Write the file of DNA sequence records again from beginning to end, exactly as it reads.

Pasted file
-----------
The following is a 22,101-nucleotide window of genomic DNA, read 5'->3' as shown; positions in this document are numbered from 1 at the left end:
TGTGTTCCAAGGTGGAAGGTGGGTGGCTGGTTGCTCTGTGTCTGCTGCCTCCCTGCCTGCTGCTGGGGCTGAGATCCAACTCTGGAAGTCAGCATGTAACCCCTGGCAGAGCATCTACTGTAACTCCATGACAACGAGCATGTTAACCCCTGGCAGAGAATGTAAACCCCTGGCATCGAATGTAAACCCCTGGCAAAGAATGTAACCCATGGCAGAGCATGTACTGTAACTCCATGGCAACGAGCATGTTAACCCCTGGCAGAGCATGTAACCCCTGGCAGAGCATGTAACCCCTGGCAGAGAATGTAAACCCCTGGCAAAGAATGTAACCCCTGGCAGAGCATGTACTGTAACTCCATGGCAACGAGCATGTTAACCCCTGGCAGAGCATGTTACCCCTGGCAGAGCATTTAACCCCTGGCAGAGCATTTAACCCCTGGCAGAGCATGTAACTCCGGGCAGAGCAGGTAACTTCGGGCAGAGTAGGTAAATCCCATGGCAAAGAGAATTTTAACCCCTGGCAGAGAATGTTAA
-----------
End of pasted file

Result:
The following is a 22,101-nucleotide window of genomic DNA, read 5'->3' as shown; positions in this document are numbered from 1 at the left end:
TGTGTTCCAAGGTGGAAGGTGGGTGGCTGGTTGCTCTGTGTCTGCTGCCTCCCTGCCTGCTGCTGGGGCTGAGATCCAACTCTGGAAGTCAGCATGTAACCCCTGGCAGAGCATCTACTGTAACTCCATGACAACGAGCATGTTAACCCCTGGCAGAGAATGTAAACCCCTGGCATCGAATGTAAACCCCTGGCAAAGAATGTAACCCATGGCAGAGCATGTACTGTAACTCCATGGCAACGAGCATGTTAACCCCTGGCAGAGCATGTAACCCCTGGCAGAGCATGTAACCCCTGGCAGAGAATGTAAACCCCTGGCAAAGAATGTAACCCCTGGCAGAGCATGTACTGTAACTCCATGGCAACGAGCATGTTAACCCCTGGCAGAGCATGTTACCCCTGGCAGAGCATTTAACCCCTGGCAGAGCATTTAACCCCTGGCAGAGCATGTAACTCCGGGCAGAGCAGGTAACTTCGGGCAGAGTAGGTAAATCCCATGGCAAAGAGAATTTTAACCCCTGGCAGAGAATGTTAA